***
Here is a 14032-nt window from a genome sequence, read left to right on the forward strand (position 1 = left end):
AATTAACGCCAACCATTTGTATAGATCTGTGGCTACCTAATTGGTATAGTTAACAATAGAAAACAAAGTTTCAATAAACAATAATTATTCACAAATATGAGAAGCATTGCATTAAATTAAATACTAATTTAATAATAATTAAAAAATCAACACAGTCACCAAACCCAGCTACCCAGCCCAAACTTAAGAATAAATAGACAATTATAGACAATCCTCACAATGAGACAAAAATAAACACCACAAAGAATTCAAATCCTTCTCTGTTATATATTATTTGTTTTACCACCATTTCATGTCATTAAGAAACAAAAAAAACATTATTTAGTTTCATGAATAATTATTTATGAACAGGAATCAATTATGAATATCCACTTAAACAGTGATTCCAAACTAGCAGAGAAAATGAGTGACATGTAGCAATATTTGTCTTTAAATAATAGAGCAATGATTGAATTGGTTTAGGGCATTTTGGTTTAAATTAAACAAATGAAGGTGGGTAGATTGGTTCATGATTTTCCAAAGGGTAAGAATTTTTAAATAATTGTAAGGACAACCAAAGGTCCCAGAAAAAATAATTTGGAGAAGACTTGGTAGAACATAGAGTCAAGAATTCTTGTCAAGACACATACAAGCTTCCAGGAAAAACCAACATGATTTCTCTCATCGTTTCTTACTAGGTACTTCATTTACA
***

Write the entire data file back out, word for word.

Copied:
Here is a 14032-nt window from a genome sequence, read left to right on the forward strand (position 1 = left end):
AATTAACGCCAACCATTTGTATAGATCTGTGGCTACCTAATTGGTATAGTTAACAATAGAAAACAAAGTTTCAATAAACAATAATTATTCACAAATATGAGAAGCATTGCATTAAATTAAATACTAATTTAATAATAATTAAAAAATCAACACAGTCACCAAACCCAGCTACCCAGCCCAAACTTAAGAATAAATAGACAATTATAGACAATCCTCACAATGAGACAAAAATAAACACCACAAAGAATTCAAATCCTTCTCTGTTATATATTATTTGTTTTACCACCATTTCATGTCATTAAGAAACAAAAAAAACATTATTTAGTTTCATGAATAATTATTTATGAACAGGAATCAATTATGAATATCCACTTAAACAGTGATTCCAAACTAGCAGAGAAAATGAGTGACATGTAGCAATATTTGTCTTTAAATAATAGAGCAATGATTGAATTGGTTTAGGGCATTTTGGTTTAAATTAAACAAATGAAGGTGGGTAGATTGGTTCATGATTTTCCAAAGGGTAAGAATTTTTAAATAATTGTAAGGACAACCAAAGGTCCCAGAAAAAATAATTTGGAGAAGACTTGGTAGAACATAGAGTCAAGAATTCTTGTCAAGACACATACAAGCTTCCAGGAAAAACCAACATGATTTCTCTCATCGTTTCTTACTAGGTACTTCATTTACA